The Music Niagara Festival is wrapping up its Brahms Oktoberfest celebration with four consecutive days of online concerts celebrating the German composer. Each is a perfect opportunity to pop open a German bier and enjoy the Oktoberfest celebration, with a soundtrack of course, in the comfort of your own home.
On Thursday, Oct. 28, the Oast House Hay Loft is the setting for a performance by Toronto’s Odin Quartet, a collection of four accomplished young chamber musicians. The following evening features Adamatti, the duo of Adam Diderrich on violin and Matti Pulkki of Quartetto Gelato on accordion. The show, recorded in front of a live audience at The Exchange Brewery earlier this month, is a fun mix of classics, polkas and Oktoberfest-style sing-alongs.
Saturday evening’s online event was recorded at Silversmith Brewing Company. It features Music Niagara’s founder and artistic director Atis Bankas on violin with Victoria Kogan on piano. Also making a special appearance will be soprano Julie Nesrallah, who is well-known as the host of Tempo on CBC Music, Canada’s national classical music program.
The weekend wraps up Sunday, Oct. 31 with a multi-faceted performance recorded just last week in front of an audience of about 30 people at the new Blackburn Brewhouse in Niagara Falls.
The concert features a brass quintet composed of members of the Niagara Symphony Orchestra, as well as performances by pianist Victoria Kogan, soprano Inga Filipova, clarinetist Peter Stoll, cellist Cameron Crozman and the ever popular Quartetto Gelato. As well, actor Joe Ringhofer returns to provide some background on the month’s honouree, Johannes Brahms.
It’s all tied together by another Joe, local comedian and business owner Joe Pillitteri, who shares some hilarious personal stories (Joe makes a concussion he recently suffered sound funny), takes some light-hearted digs at show sponsors Richard and Nadine Osborn, and banters easily back and forth with Quartetto Gelato leader Colin Maier.
Oboist Maier tells The Local that Brahms is not usually on the program for a Quartetto Gelato performance. That could have much to do with Pulkki’s accordion being a major part of the foursome.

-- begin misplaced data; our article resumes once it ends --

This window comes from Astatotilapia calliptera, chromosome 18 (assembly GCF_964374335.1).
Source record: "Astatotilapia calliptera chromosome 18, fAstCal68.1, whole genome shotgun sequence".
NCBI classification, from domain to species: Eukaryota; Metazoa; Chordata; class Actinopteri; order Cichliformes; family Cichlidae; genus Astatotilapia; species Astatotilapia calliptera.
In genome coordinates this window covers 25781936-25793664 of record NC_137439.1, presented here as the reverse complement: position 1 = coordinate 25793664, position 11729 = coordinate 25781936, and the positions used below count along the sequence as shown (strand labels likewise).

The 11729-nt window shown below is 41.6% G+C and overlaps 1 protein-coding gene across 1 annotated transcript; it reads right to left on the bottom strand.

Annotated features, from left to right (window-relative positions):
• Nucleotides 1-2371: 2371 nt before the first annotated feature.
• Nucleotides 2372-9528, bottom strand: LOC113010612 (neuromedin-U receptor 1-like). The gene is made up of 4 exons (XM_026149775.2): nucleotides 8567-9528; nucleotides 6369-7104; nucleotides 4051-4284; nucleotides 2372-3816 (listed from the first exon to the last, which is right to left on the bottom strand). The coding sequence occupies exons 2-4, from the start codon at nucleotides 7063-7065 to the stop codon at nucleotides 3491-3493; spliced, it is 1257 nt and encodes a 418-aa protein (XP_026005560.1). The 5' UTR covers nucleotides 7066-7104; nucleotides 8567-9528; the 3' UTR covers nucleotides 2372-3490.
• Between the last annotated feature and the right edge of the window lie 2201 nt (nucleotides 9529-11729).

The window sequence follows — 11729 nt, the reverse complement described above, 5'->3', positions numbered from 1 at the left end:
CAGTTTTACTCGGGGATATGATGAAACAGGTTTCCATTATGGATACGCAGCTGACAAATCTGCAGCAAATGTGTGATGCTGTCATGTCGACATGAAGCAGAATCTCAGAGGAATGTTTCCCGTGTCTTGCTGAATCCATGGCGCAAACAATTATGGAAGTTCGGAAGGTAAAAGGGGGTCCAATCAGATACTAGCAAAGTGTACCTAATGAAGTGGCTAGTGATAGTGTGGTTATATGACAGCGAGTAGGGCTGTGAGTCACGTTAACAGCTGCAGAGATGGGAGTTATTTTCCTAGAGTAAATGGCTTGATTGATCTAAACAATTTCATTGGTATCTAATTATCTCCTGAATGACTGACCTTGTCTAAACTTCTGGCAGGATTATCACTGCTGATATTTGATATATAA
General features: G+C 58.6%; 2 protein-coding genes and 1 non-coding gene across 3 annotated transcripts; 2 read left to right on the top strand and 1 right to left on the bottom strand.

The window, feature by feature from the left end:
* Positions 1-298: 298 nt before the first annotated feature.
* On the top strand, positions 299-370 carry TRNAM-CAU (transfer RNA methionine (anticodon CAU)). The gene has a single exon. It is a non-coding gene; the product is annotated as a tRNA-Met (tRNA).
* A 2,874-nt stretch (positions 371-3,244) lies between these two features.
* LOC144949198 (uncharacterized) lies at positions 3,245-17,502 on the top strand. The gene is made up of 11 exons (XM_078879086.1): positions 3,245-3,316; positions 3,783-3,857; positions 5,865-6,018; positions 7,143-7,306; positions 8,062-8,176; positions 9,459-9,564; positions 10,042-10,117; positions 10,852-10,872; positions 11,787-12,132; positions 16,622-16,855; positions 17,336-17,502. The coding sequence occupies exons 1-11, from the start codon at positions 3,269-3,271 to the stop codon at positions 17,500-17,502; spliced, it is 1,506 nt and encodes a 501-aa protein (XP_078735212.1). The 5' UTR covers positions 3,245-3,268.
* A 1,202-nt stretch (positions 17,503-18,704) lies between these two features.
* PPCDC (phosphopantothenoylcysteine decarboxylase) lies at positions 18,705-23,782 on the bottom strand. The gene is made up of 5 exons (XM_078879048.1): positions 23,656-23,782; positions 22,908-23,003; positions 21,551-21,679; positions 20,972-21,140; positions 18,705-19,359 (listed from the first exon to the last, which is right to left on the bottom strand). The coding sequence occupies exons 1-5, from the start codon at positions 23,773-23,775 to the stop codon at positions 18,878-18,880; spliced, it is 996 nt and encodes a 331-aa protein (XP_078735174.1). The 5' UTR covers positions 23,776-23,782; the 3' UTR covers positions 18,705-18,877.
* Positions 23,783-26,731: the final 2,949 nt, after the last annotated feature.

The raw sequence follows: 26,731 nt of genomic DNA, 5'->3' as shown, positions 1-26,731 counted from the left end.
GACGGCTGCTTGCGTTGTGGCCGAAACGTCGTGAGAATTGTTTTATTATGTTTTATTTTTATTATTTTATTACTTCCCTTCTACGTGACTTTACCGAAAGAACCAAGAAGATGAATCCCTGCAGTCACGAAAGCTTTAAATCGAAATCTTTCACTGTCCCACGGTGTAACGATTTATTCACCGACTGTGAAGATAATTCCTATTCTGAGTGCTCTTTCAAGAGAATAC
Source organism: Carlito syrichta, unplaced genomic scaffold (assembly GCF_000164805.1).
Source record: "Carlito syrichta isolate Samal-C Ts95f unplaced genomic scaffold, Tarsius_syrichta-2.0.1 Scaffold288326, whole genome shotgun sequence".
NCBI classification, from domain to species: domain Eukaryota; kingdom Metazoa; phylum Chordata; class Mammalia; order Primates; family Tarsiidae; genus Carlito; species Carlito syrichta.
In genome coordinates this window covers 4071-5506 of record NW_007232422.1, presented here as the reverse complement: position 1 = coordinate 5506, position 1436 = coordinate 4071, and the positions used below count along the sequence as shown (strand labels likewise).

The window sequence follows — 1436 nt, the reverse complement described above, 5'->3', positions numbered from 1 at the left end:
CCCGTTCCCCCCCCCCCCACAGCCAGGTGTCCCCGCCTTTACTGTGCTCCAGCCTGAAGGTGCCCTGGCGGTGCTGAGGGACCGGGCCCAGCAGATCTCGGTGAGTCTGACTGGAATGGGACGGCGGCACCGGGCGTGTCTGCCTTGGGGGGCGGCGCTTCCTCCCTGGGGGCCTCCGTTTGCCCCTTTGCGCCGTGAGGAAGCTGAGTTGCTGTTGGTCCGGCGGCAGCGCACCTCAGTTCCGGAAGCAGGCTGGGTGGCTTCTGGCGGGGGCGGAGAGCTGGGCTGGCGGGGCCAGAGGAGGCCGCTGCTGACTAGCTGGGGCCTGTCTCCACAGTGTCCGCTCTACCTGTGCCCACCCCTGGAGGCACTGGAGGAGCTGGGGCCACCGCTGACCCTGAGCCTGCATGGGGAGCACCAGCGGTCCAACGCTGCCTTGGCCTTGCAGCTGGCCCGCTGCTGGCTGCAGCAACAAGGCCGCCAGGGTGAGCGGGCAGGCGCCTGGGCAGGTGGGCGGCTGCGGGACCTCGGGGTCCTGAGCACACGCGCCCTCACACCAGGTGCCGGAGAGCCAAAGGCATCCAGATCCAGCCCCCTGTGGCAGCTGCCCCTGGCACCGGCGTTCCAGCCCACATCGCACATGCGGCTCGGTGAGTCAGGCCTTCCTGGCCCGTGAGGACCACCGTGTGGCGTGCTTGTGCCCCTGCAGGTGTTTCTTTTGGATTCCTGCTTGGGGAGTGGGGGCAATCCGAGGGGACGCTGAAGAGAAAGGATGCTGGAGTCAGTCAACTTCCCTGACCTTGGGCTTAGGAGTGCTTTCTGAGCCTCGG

“One thing with us is that nobody writes specifically for this group,” Maier says. “There’s so much music out there that when you want to play a song, you have to do all the arrangements yourself. The accordion, and the rearrangements just work. It’s a living, breathing instrument. It gives us extra musical flexibility.”
Indeed Pulkki, to whom Maier refers as Flying Fingers Finn, takes a masterful solo on Brahms’ variation on a theme by Schumann, written as a tribute to fellow German composer Robert Shumann’s wife Clara.
The accordion also plays a major role in a fun, lighthearted polka the quartet plays that ties together five famous Brahms themes in the Oktoberfest party style.
The quartet is rounded out by violinist Tino Popovic and cellist Kirk Starkey, who takes care of sound design for most Music Niagara performances. Together, Quartetto Gelato leaves the listener with a new appreciation for how versatile the composer’s music actually can be.
Music Niagara fans will be familiar with Victoria Kogan on the Steinway that was brought to Blackburn for the event. They may not be as familiar with clarinetist Stoll and cellist Crozman, each of whom is probably the best Canada has to offer on their instruments. The brewery’s high ceilings, with the production facility sparkling in the background behind large windows, provides an impressive backdrop and great acoustics for their performances.
Pillitteri’s banter with Quartetto Gelato’s Colin Maier is becoming somewhat of a mainstay with Music Niagara, and the festival promises to bring more of it to the public with a new talk show they are calling The Not-so-Late Show, to debut this winter.
“We’re going to highlight food, wine, facilities, the great parts of Niagara,” Pillitteri explains, “along with musical and entertainment guests. And we’ll switch locations. Colin and I have a great relationship where we’re super-comfortable bantering with each other.”
Maier agrees with Pilletteri’s assessment of their work together. “When I met Joe last year it was just before a show, and it was instant with the back-and-forth. When this opportunity came up it was a perfect idea to have us work together again.”
Music Niagara received a $21,500 grant through the Ontario government’s 2021 Reconnect Festival and Event Program to do the talk show. The plan is to begin with about four instalments held in front of live audiences and streamed via the Music Niagara website. Besides the entertainment element, each show will also be a chance to highlight the local business hosts and the products and services they offer.
They hope to launch the series some time in December, and Pillitteri promises a lot of fun.
“There will be a little bit of comedy,” he says, looking around at his late-morning surroundings at Blackburn Brewhouse. “It’s always subjective, but it always helps when you give people beer at 11:30 in the morning. But that’s exactly what we’re going for, to celebrate music, have some fun, and to be normal again.”
Pillitteri says he will be cracking open a hazy IPA to enjoy while watching this weekend’s online program. The virtual presentations of Music Niagara’s Brahms Oktoberfest are at 7 p.m. each night from Thursday, Oct. 28 to Sunday, Oct. 31. Visit the Music Niagara website at musicniagara.org or their YouTube channel to view each concert.